Independent actions by U.S. military forces on another country’s sovereign territory are always controversial, and both U.S. and Pakistani officials have repeatedly sought to obscure operational details that would reveal that key decisions are sometimes made in the United States, not in Islamabad. Some Pentagon operations have been undertaken only after intense disputes with the State Department, which has worried that they might inflame Pakistani public resentment; the CIA itself has sometimes sought to put the brakes on because of anxieties about the consequences for its relationship with Pakistani intelligence officials.

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CIA Torture Jet crashed with 4 Tons of COCAINE

Hayden Admits: Contractors Lead ‘Enhanced Interrogations’ at CIA Black Sites

Ciaprison In testimony before the Senate Select Intelligence Committee, Director of Central Intelligence Mike Hayden admitted to using contractors for “enhanced interrogation” at the CIA’s secret prisons, the so-called black sites.  It was an issue first raised last summer on The Spy Who Billed Me.  From Tuesday’s exchange:

FEINSTEIN:  I’d like to ask this question: Who carries out these [enhanced interrogation] techniques? Are they government employees or contractors?

HAYDEN: At our facilities during this, we have a mix of both government employees and contractors. Everything is done under, as we’ve talked before, ma’am, under my authority and the authority of the agency. But the people at the locations are frequently a mix of both — we call them blue badgers and green badgers.

FEINSTEIN: And where do you use only contractors?

HAYDEN: I’m not aware of any facility in which there were only contractors. And this came up…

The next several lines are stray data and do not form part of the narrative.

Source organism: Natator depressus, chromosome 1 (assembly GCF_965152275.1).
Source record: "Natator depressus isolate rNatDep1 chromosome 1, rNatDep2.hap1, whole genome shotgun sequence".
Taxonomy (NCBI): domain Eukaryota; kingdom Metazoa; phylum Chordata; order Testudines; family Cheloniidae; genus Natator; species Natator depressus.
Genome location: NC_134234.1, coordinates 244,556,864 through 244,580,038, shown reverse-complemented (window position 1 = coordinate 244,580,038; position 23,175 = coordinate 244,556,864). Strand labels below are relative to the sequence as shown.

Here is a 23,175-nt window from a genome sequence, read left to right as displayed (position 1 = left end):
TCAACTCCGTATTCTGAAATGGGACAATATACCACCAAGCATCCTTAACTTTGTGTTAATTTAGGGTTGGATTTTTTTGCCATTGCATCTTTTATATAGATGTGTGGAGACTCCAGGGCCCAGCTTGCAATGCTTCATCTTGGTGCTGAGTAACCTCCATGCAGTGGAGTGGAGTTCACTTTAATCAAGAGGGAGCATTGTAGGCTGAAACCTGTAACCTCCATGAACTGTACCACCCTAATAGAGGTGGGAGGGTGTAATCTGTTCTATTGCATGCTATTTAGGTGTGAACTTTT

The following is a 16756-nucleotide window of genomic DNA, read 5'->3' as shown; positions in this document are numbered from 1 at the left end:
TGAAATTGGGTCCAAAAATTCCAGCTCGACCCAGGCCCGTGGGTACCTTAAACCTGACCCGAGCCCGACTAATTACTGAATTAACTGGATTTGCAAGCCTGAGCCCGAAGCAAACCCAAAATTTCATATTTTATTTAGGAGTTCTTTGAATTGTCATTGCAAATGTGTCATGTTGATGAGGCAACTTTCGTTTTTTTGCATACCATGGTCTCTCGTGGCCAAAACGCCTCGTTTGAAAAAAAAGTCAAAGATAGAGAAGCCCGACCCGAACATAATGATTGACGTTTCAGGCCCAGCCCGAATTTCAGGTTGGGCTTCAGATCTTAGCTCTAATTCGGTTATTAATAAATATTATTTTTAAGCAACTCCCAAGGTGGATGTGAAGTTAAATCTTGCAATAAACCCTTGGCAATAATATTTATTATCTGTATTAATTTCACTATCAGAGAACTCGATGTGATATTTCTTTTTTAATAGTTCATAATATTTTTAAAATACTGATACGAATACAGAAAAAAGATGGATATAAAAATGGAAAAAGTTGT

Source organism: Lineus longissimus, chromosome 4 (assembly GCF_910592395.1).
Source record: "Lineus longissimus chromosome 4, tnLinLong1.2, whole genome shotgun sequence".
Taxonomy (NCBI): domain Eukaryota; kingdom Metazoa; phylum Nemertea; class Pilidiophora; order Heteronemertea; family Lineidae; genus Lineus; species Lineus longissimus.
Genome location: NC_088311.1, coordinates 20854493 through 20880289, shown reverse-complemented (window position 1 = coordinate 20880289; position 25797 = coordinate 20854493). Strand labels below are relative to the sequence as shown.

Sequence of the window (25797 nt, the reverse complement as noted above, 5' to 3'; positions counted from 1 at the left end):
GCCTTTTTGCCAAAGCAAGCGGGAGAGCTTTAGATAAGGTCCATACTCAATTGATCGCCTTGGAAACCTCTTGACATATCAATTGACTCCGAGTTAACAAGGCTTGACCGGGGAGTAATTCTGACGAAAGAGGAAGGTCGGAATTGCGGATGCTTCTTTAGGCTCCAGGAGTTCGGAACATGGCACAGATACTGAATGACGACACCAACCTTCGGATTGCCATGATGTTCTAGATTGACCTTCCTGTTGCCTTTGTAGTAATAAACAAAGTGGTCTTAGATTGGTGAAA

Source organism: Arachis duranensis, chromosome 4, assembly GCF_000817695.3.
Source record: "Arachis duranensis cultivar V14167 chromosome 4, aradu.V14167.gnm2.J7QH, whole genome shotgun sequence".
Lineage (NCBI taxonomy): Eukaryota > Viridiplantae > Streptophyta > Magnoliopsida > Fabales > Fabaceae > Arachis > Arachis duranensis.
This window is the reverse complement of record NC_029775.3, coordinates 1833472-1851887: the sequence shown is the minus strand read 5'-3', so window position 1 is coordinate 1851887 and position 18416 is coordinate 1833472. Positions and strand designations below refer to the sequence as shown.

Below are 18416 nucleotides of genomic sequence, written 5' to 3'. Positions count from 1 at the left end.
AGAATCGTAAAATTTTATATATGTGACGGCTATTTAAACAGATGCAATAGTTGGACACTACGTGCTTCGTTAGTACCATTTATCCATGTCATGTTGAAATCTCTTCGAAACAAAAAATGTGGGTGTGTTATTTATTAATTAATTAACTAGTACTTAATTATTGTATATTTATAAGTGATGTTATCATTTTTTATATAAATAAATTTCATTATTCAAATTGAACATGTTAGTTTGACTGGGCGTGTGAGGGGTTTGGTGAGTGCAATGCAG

FEINSTEIN: Any facility anywhere in the world?

HAYDEN: Oh, I mean, I’m talking about our detention facilities. I want to make something very clear, because I don’t think it was quite crystal clear in the discussion you had with Attorney General Mukasey.

Earlier, Senator Feinstein has asked Attorney General Mukasey whether the use of contractors in coercive interrogation techniques (i.e. enhanced interrogation techniques) is legal.  Specifically, Senator Feinstein asked:

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US spy chief retreats from Iran intel

LONDON, February 7 (IranMania) – The top US intelligence official is backing away from his agency’s recent assessment that Iran halted its ‘nuclear weapons program’, PressTV reported.

Sixteen US spy agencies concluded in their December 3 National Intelligence Estimate that Iran is not conducting a nuclear weapons program.

At a Tuesday hearing of the Senate Select Committee on Intelligence, Director of National Intelligence Michael McConnell said he wishes he had written the unclassified version of the document differently.

“I would change the way we describe the Iranian nuclear program. I would have included that there are the component parts, that the portion of it, maybe the least significant, had halted,” he said.

The intelligence director was referring to a specific aspect of the NIE report which dismissed White House allegations that Iran is planning to design nuclear warheads.